Push-Strategy Web Templating
31 January 2005
I've long been a fan of the “push model” when it comes to template engines for web applications: basically, the web application code prepares the data that is going to be available on the generated page, and passes that data to the template engine. Now I am starting to have doubts.
As a simple example, the following code snippet demonstrates how the push-strategy works for the template engine ClearSilver:
import neo_cs, neo_util # prepare the data that should be rendered data = neo_util.HDF() data.setValue('article.title', 'Hello world') data.setValue('article.pubDate', time.strftime('%x %X', time)) # apply the template tmpl = neo_cs.CS(data) tmpl.parseStr(""" <html> <head> <title><?cs var:article.title ?</title> </head> <body> <h1><?cs var:article.title ?</h1> <p><?cs var:article.pubDate ?></p> </body> </html> """) out = tmpl.render()
As a general rule, this model requires that requests are first processed by application code. The template is applied as a last step after all data has been collected and computed. The syntax of templating instructions you can use in ClearSilver templates is very limited, and intentionally so. You can access and output items from the data that was pushed into the engine, you have conditionals and loops, and macros for defining reusable template blocks.
This model encourages keeping logic out of the templates, and it can be found in tons of other template engines, such as Velocity and WebMacro (both Java™) or the Perl module HTML::Template. In a way, this is also the model underlying XSLT. There are many, many others, but few make the restrictions on templates as drastic as ClearSilver does.
Problems with Pure Push-model Templating
One problem with this approach is that a lot of things that arguably do belong in the presentation layer shift into the application code: stuff like escaping HTML/XML characters in strings or formatting dates and numbers come to mind. (ClearSilver actually does have some of this, but only if you use it in combination with the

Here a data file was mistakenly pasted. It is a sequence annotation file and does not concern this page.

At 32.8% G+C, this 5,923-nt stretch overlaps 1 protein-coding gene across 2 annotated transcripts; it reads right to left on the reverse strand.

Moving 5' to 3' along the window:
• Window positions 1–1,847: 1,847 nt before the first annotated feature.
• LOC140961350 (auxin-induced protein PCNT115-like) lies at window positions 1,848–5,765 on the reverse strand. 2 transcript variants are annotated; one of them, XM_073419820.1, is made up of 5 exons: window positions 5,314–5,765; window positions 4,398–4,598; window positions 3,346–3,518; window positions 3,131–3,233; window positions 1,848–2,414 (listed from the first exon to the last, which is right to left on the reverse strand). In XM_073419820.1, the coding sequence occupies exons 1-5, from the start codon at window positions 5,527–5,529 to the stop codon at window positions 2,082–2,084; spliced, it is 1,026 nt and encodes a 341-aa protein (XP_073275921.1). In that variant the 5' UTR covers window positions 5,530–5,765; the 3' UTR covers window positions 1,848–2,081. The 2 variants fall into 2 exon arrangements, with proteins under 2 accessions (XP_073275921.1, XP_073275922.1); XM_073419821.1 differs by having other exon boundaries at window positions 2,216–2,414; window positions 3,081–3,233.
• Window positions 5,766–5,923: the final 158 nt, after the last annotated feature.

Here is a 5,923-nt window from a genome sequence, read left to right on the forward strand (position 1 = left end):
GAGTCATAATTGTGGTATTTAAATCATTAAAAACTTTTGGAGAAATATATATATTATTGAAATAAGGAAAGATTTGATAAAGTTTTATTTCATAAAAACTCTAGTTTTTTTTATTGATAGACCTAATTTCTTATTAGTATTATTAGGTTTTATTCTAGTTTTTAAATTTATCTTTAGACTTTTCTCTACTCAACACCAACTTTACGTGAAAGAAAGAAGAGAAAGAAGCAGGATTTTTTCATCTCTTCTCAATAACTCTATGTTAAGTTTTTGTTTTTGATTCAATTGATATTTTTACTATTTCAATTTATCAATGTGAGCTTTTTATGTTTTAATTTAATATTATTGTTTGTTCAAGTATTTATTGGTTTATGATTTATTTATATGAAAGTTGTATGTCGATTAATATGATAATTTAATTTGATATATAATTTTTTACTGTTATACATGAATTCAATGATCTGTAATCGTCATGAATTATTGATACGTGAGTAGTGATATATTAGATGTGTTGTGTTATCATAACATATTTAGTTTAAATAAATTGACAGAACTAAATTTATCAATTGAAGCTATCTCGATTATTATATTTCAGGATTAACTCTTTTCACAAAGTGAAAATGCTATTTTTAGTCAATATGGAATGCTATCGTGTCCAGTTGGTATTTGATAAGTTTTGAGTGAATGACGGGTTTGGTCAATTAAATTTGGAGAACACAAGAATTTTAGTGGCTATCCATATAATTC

neo_cgi module, which – as the name implies – only works when you're using CGI.) Any serious template engine should provide such essential features, and most do.
Another problem is less obvious: because push-model templating is basically a two-stage process, all data required while applying the template must be generated beforehand. This has two disadvantages:
The template might not need all the data you're generating, so you end up wasting precious cycles.
(Why push data that isn't used in the templates? Because templates are not just a means of separating presentation from logic, but also a layer for customization in many applications. As such you can't be sure which data a customized template might need access to, so you end up stuffing everything you have into the engine.)
For larger data-sets, you first assemble the entire data structure in memory. In this case you're wasting memory, which becomes more critical the larger the data-set can get.
The template will not need access to all of the available data at every single point in the process. Often, you're sequentially looping through a list of items, and you only access the current item.
For both problems, the solution is to provide on-demand generation of data, borrowing the basic concept from “pull-model” templating and integrating it to form a hybrid template engine. Instead of forcing the application code to push all the data, provide a way for it to register hooks that are called when the template requests data items.
Hybrid Template Engines
Thinking about it, JSP 2 is such a hybrid template engine. You have tag libraries, which you can use to pull data into the page. And you can use JSP pages as templates that run after the application has processed the request and prepared data for the page to process. Other template engines can also be considered hybrids: for example, Velocity allows Java™ methods to be called from the template. XSLT allows custom extension functions that return node sets. Et cetera.
However, for all the hybrid template engines I know of, the distinction between the pull and push paradigms is explicit. The template editor needs to know what data has been pushed into the template engine, and what data needs be pulled. And the folks responsible for the application code can easily break templates if they refactor the code so that some data must be pulled rather than pushed — or vice versa.